Uncovering Staged Readings and Discovering the Art of Collaboration

After six years of producing a Theater for Young Audiences play development series, I still had an obsessive need to control details instead of embracing the unpredictable nature of development. Each season I focused on creating clearer guidelines for my artistic teams that would magically resolve any problems we faced, like onerous requests for technical elements. Instead of allowing the play development process to flourish, however, I inadvertently stifled it. New play development is a bit messy. This is especially true when a staged reading is part of the process.

Staged readings do not come without potential problems. If the goal is to showcase the script for further development or a full production, the pressure to create a polished product may outweigh the need to dig deeper into the play during the development time. If the goal is to promote the theater, organization, or a larger field, this may also put pressure on the artistic team to focus more on presentation than the actual script. If the development period is short, something of the process is likely to be shortchanged in order to meet the need for staging.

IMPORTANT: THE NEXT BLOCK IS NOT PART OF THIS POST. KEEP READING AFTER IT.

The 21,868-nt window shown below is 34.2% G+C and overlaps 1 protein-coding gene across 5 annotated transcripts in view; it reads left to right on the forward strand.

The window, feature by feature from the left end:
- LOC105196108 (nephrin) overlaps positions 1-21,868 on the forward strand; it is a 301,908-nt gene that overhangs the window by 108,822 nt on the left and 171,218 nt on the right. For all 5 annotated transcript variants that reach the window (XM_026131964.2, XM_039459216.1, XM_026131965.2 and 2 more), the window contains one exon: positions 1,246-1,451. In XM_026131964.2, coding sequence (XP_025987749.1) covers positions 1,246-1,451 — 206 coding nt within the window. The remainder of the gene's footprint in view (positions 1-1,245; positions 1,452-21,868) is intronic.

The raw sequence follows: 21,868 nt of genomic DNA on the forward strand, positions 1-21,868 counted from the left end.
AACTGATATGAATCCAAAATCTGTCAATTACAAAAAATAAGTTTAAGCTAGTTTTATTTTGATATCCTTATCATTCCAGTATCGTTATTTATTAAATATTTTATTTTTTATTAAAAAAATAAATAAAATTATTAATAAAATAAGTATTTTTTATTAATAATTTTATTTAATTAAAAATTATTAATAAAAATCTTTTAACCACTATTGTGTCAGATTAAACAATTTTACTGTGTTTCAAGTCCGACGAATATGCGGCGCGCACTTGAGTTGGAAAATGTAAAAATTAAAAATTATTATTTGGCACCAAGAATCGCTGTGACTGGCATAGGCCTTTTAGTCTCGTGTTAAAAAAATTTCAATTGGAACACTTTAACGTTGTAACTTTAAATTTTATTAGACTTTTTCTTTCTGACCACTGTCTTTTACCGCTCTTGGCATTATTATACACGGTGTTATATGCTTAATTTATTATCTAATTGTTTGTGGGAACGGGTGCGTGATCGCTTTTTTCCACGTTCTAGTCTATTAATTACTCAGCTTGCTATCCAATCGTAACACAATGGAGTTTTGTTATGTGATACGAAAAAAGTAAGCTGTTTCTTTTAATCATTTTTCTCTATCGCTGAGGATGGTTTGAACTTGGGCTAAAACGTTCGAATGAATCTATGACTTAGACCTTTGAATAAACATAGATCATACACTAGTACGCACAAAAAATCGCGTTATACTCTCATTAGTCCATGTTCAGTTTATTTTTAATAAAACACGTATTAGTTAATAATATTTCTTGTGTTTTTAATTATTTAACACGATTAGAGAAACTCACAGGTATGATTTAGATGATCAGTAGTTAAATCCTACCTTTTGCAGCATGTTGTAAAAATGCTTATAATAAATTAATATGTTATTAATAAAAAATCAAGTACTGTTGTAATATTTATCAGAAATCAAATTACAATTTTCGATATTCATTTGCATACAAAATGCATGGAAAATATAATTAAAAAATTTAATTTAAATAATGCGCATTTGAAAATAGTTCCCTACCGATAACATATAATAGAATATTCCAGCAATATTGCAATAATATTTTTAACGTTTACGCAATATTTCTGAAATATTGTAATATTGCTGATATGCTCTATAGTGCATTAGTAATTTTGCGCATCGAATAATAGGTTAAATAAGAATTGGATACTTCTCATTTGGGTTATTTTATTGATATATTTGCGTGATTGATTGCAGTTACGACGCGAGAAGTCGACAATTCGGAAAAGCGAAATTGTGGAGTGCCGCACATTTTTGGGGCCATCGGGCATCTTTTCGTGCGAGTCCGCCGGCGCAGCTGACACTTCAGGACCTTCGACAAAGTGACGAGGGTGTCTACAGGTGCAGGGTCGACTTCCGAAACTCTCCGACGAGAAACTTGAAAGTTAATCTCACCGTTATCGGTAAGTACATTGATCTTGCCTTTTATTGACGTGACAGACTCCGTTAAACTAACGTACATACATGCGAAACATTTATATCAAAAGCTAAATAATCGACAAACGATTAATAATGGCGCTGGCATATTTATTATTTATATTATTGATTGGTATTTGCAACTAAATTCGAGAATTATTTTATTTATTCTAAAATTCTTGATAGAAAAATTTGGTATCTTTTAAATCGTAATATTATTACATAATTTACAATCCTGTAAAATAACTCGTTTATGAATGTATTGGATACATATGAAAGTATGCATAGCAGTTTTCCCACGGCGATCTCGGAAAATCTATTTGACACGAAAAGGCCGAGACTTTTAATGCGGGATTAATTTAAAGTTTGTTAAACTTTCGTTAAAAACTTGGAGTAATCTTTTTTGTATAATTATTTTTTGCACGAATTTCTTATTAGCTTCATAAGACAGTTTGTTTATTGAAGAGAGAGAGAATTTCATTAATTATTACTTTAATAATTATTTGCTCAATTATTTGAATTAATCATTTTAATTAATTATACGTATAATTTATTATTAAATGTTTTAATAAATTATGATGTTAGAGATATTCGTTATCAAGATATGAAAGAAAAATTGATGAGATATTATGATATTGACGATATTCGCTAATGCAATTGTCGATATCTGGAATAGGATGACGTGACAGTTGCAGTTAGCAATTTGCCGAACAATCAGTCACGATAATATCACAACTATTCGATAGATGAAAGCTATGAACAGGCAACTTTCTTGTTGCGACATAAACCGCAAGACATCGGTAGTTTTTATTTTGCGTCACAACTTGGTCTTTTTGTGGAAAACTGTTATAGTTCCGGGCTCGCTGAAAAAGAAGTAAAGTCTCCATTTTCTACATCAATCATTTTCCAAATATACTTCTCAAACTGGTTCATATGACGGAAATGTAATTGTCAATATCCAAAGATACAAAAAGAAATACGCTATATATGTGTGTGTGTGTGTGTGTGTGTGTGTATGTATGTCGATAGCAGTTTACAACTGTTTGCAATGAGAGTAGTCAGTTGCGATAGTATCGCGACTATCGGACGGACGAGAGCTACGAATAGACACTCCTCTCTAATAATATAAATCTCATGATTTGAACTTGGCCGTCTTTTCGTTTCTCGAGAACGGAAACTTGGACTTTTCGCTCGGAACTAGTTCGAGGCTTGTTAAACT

Another problem with staged readings is when they mask a problem within the script—or when the playwright inadvertently rewrites for the staged reading format. The script suffers. In the former scenario, the problem with the script is never resolved and it is left for each subsequent performance to figure out. In the latter scenario, the script gets stuck in a format that is close to, but not quite a fully realized production.

While staged readings are often used in new play development, there are times when the staging of a work in progress ends up impeding rather than enhancing the development process. My initial impulse to prevent that from happening was to more carefully define staged readings, with a particular focus on the roles of physical movement and technology, so as to avoid those elements getting in the way of script development.